Across the country, thousands of drivers with old vehicles sell them to EMR for processing and recycling every week. 

“EMR has the widest network of authorised treatment facilities (ATFs) for vehicle recycling in the UK, which means anyone selling their carWhat happens to your vehicle when you recycle it with EMR? - The Aluminium Federation to us can rest assured that we will recycle any metals and plastics in a compliant and sustainable way, ready for re-use in a whole range of applications,” says Ian Sheppard, Managing Director, EMR.

“As the material contained in an end-of-life vehicle is valuable to manufacturers, EMR is also able to pay drivers a competitive price.”

When EMR receives a vehicle for recycling, it is just the beginning of the story. EMR employs a whole series of processes and technologies to ensure the many different metals, plastics and other materials that make up a modern car can be separated, cleaned and sold on to manufacturers.

So, how does this work?

“As soon as a vehicle arrives, we first remove hazardous liquids such as any remaining fuel, oil or air conditioning and radiator fluid. These are safely stored before being taken away to be processed by specialist contractors. The fuels, oils and air conditioning fluid are recycled where suitable” Ian says.

Once the fluids and tyres have been removed, vehicles are ready to be shredded, breaking them up into thousands of pieces for separation.

“By putting them through one of our six shredder facilities we can process up to 300 vehicles an hour, ending up with fist-sized pieces of material which are much easier to separate,” Ian explains.

EMR’s giant shredders – which operate with between 2,500 and 10,000 horsepower – also begin the separation process, using powerful magnets to separate ferrous metals such as iron and steel.

Ferrous metal represents 60 to 65 percent of the total material in most cars and is sent straight to local steel mills, or exported for processing, where it can be sustainably and responsibly re-used in the next generation of vehicles, consumer goods or in construction.

The rest of the material includes non-ferrous metals such as aluminium, copper, brass and zinc alongside plastic, wood, foam, rubber, paint and dirt. These are separated into two streams using the equivalent of an industrial-sized vacuum cleaner to remove the lighter material, leaving behind the heavy material.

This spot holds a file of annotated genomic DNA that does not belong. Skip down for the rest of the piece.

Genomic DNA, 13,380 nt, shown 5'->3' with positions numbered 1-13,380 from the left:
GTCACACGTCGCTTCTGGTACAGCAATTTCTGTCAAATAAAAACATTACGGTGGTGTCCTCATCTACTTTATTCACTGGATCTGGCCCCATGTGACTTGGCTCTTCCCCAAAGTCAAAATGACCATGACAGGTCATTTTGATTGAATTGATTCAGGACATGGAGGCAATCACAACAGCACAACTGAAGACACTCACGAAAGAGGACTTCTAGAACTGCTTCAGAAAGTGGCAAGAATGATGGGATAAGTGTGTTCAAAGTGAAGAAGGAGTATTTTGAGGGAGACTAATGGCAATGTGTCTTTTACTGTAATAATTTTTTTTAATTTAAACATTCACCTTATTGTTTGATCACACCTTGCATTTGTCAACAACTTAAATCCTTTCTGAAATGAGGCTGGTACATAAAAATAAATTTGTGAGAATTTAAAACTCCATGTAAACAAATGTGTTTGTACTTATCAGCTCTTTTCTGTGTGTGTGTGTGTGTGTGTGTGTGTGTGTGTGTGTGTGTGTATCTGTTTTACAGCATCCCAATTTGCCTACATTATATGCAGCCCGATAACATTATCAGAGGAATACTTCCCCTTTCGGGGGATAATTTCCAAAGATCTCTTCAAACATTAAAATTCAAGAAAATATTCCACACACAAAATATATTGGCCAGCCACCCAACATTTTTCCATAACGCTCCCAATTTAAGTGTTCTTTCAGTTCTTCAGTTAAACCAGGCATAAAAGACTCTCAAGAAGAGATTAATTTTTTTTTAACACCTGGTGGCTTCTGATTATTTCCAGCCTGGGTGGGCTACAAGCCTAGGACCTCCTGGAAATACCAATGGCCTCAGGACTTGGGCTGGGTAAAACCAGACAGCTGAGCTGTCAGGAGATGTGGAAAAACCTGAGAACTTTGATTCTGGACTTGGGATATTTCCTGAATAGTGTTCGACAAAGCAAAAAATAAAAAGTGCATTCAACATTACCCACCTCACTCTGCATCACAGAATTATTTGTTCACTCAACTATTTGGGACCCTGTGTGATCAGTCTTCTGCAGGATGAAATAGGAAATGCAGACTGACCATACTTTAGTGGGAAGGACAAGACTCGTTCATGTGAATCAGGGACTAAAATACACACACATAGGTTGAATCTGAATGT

Historically, some of this light material would end up in landfill but EMR has invested significantly in developing processes to extract any valuable material for recycling.

“We now recover any light pieces of metal at our Oldbury and Liverpool sites and hard-to-recycle plastics are turned into high-quality virgin polymer substitutes at our world-leading recycling facility, MBA Polymers, in Nottinghamshire,” says Ian.

This leaves the heavy material, which includes a mixture of non-ferrous metals as well as heavier plastics and rubbers.

“All of this material goes to EMR’s processing site in Newmarket, Suffolk, where our team employs a range of sophisticated mineral separation techniques to produce saleable metals and plastics. This includes sink float separation where EMR carefully alters the density of water, allowing each material to float to the top as the density changes. This produces a very clean non-ferrous metal that goes straight back into the circular economy.

“EMR also produces a wire concentrate from all of the electronics that exist in modern cars which is further processed to extract high-quality copper granules,” Ian adds.

This level of sophistication has only become possible over the past decade as EMR has invested in creating innovative, sustainable ways to reclaim more of the material contained within end-of-life vehicles. And Ian says this investment is continuing to transform the industry:

“In the years ahead, EMR will increasingly use remote sensing and machine learning technology to further increase the quality of the recycled material we produce.”

Across the UK, Ian and the rest of the EMR team are working hard to ensure the material in every end-of-life vehicle it recycles is returned to the supply chain in an efficient, sustainable and effective way:

“And that’s a commitment we’re extremely proud of.”

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